Peter’s first act of binding was at the Council of Jerusalem around the year 50 when he said gentile converts did not need to come to Christ through the Mosaic laws of circumcision and kosher food. He said “Baptism now saves you.”

Book Review: Lourdes by Robert Hugh Benson.

I think the first book I read of Benson’s was “Come Rack, Come Rope” which I confess to have found difficult at the time. But I have come to love the way this man writes. If you have never read Lord of the World for example, you have missed a treat.  But the book I am reviewing by Mgr Benson is Lourdes which I think was published around 1914, but there may have been earlier editions.

This is not the story of St. Bernadette. It is the observations that Benson himself made while there on pilgrimage. He was in the privaliged position of being able to directly observe the investigations that took place (and preumably still do) at the medical centre where those who have a claim of miraculous healing would come to have their case scrutinized.

At the beginning of the book he touches on the infamous behaviour of Emile Zola who had refused to believe anything miraculous could happen even when a miracle happened right in front of his eyes. I had heard this story over the years but Benson added a detail I had been unaware of. Zola wrote a book saying the girl who had been healed had relapsed some time later. This was untrue, she remained well, but as Zola wanted to believe that any healings were about some kind of hysteria, it would not do for the girl to have a normal happy life after her healing – so he lied. I was quite shocked to read that, partly because I thought Victorian times-preWWI were more innocent perhaps, and this was so “modern”.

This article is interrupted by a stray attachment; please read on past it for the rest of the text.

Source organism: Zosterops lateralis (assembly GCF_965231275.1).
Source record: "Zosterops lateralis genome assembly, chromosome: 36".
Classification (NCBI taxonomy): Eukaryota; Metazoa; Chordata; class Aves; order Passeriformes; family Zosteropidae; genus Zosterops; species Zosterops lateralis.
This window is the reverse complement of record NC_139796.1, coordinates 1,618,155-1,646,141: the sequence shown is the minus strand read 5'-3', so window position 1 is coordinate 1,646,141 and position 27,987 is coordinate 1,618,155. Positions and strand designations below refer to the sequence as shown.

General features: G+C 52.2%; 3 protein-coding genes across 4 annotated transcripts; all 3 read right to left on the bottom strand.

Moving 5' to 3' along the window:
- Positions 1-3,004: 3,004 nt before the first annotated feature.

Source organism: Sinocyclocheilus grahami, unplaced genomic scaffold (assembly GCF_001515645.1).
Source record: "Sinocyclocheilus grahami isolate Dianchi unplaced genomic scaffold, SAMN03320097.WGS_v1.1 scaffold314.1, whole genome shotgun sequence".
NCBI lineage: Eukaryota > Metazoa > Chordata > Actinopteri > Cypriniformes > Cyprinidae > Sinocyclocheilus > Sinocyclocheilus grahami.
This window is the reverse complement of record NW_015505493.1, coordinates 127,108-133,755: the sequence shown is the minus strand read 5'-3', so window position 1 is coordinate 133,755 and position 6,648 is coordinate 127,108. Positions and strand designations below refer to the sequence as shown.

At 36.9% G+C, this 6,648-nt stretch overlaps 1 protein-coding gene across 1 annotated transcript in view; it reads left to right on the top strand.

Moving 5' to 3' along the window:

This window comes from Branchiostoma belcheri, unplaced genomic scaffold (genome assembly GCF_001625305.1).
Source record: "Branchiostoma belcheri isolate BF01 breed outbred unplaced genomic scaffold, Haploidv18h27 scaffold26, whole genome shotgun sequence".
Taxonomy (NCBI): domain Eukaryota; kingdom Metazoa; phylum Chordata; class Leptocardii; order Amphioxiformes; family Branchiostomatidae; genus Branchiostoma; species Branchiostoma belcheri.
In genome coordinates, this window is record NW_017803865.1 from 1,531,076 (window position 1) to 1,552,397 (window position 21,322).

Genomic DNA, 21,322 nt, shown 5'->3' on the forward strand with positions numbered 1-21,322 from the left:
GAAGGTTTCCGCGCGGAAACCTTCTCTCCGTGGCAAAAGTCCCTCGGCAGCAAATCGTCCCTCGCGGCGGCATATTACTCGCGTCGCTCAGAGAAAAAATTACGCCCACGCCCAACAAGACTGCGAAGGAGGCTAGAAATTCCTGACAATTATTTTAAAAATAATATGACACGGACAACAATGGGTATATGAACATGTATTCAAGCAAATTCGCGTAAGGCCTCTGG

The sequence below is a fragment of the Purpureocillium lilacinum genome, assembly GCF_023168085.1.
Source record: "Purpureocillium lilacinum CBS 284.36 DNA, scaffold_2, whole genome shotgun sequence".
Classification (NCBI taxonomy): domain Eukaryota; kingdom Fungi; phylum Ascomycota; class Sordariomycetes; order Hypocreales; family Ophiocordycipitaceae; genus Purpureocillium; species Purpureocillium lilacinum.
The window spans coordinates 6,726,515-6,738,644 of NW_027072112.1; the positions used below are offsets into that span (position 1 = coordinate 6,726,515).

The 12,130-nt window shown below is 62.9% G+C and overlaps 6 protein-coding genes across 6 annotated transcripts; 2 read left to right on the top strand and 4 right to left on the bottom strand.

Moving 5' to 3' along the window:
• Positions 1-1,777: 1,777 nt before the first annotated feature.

Benson explains some of the healings and gives us a view of the immense suffering and stoical acceptance of suffering that he saw there. He touches on the mystery, that I battle with so often, of how some people are healed and others are not. How is it, he wonders, that God chooses one and passes by another?

He does say he believes that even those who are not physcially healed, receive the spiritual consolation, even healing, required to continue to carry that cross. One thing he seems to have been surprised and perhaps confirmed by, was that the healings tended to take place during Benediction. I suppose we all tend to think that the healings would take place at the grotto, or the baths, but Benson saw the vast majority of the healings that happened while he was there happened as the priest walked among the sick blessing them with the Monstrance containing the Holy Eucharist. It is of course, Christ who heals. This had a sense of the Wedding of Cana for me as I read. Mary asks her son to provide the miracle and then she gives the one commandment we ever see from her “Do whatever He tells you,” and when they do, the miracle occurs.

I was brought up with the story of my grandfather’s extra five or six years that he won through the water of Lourdes. He was given less than a few weeks to live as his throat cancer was in his lungs and elsewhere. After drinking some water from the grotto he began to feel better and went on to live another five to six years – long enough to make an impression on me, who might never otherwise have known him. I took St. Bernadette as my Confirmation saint in gratitude. (My grandad was never Catholic – he was CofE).

Benson discusses some of the theories of his day as to how healings might take place and notes that although there were many people who seemed indeed to have received miraculous cures, that very few such cases met the rigorous standards of the medical board set up to investigate them.

The story that stands out the most to me is the one of the girl with the severely damaged spine. Doctors had been surprised she was even alive with such terrible damge – but she was healed and got up and walked compleltely free of pain.

I went to Lourdes when I was 14. I remember a lot about the place and Benson’s description was strange in its familiarity. I hope one day I could go back…who knows?…